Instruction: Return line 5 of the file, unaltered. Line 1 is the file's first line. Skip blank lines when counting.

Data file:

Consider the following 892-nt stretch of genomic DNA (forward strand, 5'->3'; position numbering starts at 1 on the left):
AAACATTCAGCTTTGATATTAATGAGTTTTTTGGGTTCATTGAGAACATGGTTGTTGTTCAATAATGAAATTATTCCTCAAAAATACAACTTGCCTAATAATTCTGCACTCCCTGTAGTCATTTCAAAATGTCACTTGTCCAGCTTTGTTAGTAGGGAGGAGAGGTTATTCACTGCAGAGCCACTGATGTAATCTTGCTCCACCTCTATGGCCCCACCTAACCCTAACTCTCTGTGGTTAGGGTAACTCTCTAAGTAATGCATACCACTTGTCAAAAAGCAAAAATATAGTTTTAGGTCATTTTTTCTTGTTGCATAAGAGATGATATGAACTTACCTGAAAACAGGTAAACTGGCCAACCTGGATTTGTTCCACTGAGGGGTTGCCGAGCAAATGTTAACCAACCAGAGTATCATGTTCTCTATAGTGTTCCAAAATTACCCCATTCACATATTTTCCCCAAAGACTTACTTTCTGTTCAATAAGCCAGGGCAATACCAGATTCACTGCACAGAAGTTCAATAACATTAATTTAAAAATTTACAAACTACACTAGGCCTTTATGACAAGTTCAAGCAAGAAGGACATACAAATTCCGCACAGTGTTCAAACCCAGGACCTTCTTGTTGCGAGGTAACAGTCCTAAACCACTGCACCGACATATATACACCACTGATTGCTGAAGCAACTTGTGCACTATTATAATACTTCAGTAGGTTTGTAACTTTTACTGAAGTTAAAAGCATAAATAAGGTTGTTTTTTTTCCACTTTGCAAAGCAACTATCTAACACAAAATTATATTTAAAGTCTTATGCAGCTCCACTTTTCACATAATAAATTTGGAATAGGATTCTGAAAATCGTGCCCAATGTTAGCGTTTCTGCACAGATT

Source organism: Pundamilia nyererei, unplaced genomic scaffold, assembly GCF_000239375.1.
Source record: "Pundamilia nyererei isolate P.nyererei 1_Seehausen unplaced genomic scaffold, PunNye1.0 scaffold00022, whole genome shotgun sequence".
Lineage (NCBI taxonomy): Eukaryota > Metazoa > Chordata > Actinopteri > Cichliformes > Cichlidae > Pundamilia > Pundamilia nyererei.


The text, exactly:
Lineage (NCBI taxonomy): Eukaryota > Metazoa > Chordata > Actinopteri > Cichliformes > Cichlidae > Pundamilia > Pundamilia nyererei.